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From |
jhilbe@aol.com |

To |
statalist@hsphsun2.harvard.edu |

Subject |
st: RE: generate lognormal RV less than 20000 observations. |

Date |
Tue, 13 Apr 2010 14:22:26 -0400 |

pseudo-random numbers are generated - whatever is allowed by your memory

of 0 and a SD of .5. Am I missing something? . rndlgn 10 0 .5 ( Generating . ) Variable xlgn created. . list +-----------+ | xlgn | |-----------| 1. | 1.3562985 | 2. | .46046644 | 3. | .37838322 | 4. | .94114434 | 5. | 1.6200692 | |-----------| 6. | 1.1143121 | 7. | .52069493 | 8. | 1.4824923 | 9. | 2.7165885 | 10. | .35047758 | +-----------+

Joseph Hilbe Date: Sun, 11 Apr 2010 17:53:10 +0100 From: "Nick Cox" <n.j.cox@durham.ac.uk> Subject: RE: st: RE: generate lognormal RV less than 20000 observations. Sun Samn made two points. First, "Sorry, I just updated my rndlgn; the old one does require 20000 or more." There is some misunderstanding by Sun here. For a long time, the -rnd- package by Joseph Hilbe and W. Linde-Zwirble was the most developed way to get random deviates in Stata. -rnd- includes -rndlgn-. Typing . findit rndlgn reveals the facts. Search of official help files, FAQs, Examples, SJs, and STBs STB-41 sg44.1 . . . . . . . . . . . . Correction to random number generators

1/98 p.23; STB Reprints Vol 7, p.166 faster version plus minor changes STB-28 sg44 . . . . . . . . . . . . . . . . . . . . Random number generators (help rnd if installed) . . . . . . . . J. Hilbe and W. Linde-Zwirble 11/95 pp.20--21; STB Reprints Vol 5, pp.118--121 programs to implement random number generators that allows user to generate synthetic data from a variety of distributions Web resources from Stata and other users (contacting http://www.stata.com) sg44_1 from http://www.stata.com/stb/stb41 STB-41 sg44_1. Correction to random number generators. / STB insert by /

sg44 from http://www.stata.com/stb/stb28

Walter Linde-Zwirble. / Support: atjmh@asuvm.inre.asu.edu / After installation, see help rnd. rnd from http://www.stata.com/users/jhilbe

programs generate random numbers for a variety of important /

rnd from http://fmwww.bc.edu/RePEc/bocode/r

STB-44. They allow for / noncentrally distributed random numbers,

As I said, there has never been any such requirement of -rndlgn- to have 20000 or more observations. I don't know where such a bizarre idea comes from. The help gives various examples of using -set obs- before you call the -rnd- commands. Independently of that, the -rnd- programs will increase the dataset size if the number of observations specified is greater than the number of observations in memory. But the treatment of dataset size has not changed at all in the public lifetime of -rndlgn-,

The most notable change between STB-28 and SSC versions is a correction

. type http://www.stata.com/stb/stb28/sg44/rndlgn.ado

* Example: rndlgn 1000 0 .5 [set obs 1000; 0 = mean; .5 = variance] program define rndlgn version 3.1 cap drop xlgn qui { local cases `1' set obs `cases' mac shift local mn `1' mac shift local var `1' mac shift tempvar ran1 noi di in gr "( Generating " _c gen `ran1' = exp(`mn'+`var' * invnorm(uniform())) gen xlgn = `ran1' noi di in gr "." _c noi di in gr " )" noi di in bl "Variable " in ye "xlgn " in bl "created." } end . ssc type rndlgn.ado *!version 1.1 1999 Joseph Hilbe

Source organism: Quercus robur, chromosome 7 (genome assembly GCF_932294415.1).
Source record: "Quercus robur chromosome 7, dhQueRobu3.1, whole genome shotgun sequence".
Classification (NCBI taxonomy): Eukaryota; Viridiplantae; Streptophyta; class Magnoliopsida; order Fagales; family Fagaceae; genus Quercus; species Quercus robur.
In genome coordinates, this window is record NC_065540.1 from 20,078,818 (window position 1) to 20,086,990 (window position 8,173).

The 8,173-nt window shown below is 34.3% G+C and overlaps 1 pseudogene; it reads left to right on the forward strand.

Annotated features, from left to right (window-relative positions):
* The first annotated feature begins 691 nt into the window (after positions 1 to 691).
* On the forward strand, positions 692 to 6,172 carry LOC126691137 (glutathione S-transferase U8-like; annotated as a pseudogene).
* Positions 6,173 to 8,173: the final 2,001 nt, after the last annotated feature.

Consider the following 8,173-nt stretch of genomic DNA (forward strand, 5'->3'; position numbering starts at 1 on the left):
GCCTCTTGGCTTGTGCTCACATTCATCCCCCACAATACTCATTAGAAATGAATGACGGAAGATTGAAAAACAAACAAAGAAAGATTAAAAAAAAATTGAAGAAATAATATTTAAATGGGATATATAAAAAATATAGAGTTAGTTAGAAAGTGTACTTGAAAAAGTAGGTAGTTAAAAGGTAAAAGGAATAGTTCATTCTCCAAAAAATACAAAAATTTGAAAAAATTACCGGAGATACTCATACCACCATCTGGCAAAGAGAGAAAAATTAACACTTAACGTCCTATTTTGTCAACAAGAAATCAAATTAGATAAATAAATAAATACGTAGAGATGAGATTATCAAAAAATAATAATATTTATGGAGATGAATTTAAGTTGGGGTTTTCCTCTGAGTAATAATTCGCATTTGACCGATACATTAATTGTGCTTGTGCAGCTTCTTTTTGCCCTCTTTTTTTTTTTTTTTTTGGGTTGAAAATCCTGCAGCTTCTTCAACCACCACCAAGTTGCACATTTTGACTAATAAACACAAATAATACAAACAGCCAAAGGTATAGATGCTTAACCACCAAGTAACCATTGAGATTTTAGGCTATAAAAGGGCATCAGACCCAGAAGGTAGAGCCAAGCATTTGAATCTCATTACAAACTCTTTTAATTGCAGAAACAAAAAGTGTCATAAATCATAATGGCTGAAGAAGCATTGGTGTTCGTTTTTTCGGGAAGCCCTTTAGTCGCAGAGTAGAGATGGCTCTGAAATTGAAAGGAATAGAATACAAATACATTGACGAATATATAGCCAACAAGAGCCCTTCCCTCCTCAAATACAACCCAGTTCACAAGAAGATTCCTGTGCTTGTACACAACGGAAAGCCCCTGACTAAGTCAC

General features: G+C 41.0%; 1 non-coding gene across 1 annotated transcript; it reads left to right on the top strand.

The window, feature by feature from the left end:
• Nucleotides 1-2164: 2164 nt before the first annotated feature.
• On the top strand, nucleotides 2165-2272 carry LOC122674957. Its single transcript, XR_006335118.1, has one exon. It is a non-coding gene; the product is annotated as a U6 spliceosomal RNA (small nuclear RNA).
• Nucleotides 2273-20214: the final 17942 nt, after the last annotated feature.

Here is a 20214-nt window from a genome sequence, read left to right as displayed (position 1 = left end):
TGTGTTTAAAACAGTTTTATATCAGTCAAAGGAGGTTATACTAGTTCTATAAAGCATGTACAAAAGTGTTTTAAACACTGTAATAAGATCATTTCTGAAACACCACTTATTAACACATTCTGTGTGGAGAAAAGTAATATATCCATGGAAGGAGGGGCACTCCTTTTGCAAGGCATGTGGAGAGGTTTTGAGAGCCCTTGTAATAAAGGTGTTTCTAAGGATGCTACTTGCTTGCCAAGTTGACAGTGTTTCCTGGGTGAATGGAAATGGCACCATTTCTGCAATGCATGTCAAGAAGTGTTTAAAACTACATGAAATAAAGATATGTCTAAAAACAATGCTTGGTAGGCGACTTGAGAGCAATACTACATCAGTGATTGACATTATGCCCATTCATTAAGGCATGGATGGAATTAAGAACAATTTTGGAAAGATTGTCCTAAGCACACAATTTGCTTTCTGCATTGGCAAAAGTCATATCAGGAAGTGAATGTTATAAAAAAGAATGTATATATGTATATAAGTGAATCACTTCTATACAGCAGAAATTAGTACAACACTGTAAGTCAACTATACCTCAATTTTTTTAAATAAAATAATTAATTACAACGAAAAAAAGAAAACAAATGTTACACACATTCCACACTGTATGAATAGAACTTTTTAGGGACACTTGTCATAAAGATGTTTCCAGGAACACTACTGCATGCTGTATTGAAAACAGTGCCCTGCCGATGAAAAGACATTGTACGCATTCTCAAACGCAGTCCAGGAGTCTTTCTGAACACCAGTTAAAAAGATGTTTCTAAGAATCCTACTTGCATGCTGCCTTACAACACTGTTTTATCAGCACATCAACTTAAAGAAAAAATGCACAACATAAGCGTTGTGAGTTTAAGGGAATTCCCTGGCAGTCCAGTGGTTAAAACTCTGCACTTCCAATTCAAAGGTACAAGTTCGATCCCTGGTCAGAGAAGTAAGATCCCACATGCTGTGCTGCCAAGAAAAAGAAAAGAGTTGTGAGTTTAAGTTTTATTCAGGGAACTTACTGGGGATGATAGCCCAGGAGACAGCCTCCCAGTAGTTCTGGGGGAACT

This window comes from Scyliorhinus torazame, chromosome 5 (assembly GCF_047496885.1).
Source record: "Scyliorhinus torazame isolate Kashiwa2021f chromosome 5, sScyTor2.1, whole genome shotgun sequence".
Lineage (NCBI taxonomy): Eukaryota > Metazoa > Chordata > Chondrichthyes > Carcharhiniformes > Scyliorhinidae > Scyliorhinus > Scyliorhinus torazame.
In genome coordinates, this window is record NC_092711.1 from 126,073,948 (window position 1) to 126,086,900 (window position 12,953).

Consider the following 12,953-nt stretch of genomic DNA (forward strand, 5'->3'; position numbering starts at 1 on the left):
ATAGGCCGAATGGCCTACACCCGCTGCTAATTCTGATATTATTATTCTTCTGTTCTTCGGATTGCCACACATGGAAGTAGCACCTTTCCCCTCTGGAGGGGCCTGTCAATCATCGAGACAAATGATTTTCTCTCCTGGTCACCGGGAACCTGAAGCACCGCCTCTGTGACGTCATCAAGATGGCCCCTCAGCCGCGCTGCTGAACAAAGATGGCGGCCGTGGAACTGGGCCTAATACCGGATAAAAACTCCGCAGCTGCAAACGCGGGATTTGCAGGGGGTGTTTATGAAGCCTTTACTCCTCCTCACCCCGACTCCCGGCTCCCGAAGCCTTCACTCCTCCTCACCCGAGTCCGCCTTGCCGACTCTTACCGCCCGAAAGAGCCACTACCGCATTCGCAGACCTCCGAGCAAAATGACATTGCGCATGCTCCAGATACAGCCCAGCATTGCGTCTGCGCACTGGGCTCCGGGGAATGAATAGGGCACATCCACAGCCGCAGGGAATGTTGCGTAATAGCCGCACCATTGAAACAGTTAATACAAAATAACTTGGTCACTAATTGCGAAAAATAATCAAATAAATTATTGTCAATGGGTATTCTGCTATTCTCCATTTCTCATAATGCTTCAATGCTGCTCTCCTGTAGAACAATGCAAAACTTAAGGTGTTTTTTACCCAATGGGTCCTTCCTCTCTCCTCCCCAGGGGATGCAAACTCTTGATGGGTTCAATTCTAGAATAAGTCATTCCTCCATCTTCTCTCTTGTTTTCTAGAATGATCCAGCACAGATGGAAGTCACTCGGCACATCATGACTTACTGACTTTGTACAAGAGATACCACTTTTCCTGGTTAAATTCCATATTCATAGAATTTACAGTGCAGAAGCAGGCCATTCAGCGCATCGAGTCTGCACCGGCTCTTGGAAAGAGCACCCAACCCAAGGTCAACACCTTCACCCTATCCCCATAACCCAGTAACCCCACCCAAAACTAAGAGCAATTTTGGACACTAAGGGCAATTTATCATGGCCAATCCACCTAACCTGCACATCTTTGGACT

program define rndlgn version 4.0 set type double cap drop xlgn qui { local cases `1' set obs `cases' mac shift local mn `1' mac shift local var `1' mac shift tempvar ran1 noi di in gr "( Generating " _c gen `ran1' = exp(`mn'+`var' * invnorm(uniform())) gen xlgn = `ran1' noi di in gr "." _c noi di in gr " )" noi di in bl "Variable " in ye "xlgn " in bl "created." lab var xlgn "Lognormal random variable" set type float } end Second, " For my case, I prefer to use rndlgn instead of exp(normal) because I wanna [meaning:want to] specify heteroskedasticity." There is no real difference here. In Stata 10.1 up, you can call -rnormal()- with specified mean and standard deviation; either or both could be given via variable names, or indeed more complicated expressions. This is quite as flexible as, indeed slightly more flexible than, using -rndlgn-, as the latter reliably supports only single numbers or variable names as arguments. Nick n.j.cox@durham.ac.uk sun samn Sorry, I just updated my rndlgn; the old one does require 20000 or more. For my case, I prefer to use rndlgn instead of exp(normal) because I wanna specify heteroskedasticity. n.j.cox@durham.ac.uk

This sparked a thread with Martin Weiss. I have four comments by way

of summarizing and going beyond that exchange.

1. Please do specify where user-written software you refer to comes

from.

(Most postings from Sun Samn ignore advice in the FAQ in at least one

way.)

2. It is quite untrue that -rndlgn- requires 20,000 observations. 3. In this case, the user-specified software is not, and never has

been, needed. A one-line call with reference to -exp(rnormal())- gets you random draws from a lognormal quite directly. (Before -rnormal()- was introduced, other functions could be used, and indeed were used internally within -rndlgn-. I imagine that for their own reasons Joe Hilbe and friend wanted something uniform in syntax with the other commands that they wrote a while back.)

4. -rndlgn- is a command, not a function. -exp()- and -rnormal()- are

functions. sun samn

I know the function ' rndlgn' can generate lognormal RVs, but it

requires the numbers of observation to be at 20000. Now, I want a list of only 500. What should I do then? * * * For searches and help try: * http://www.stata.com/help.cgi?search * http://www.stata.com/support/statalist/faq * http://www.ats.ucla.edu/stat/stata/

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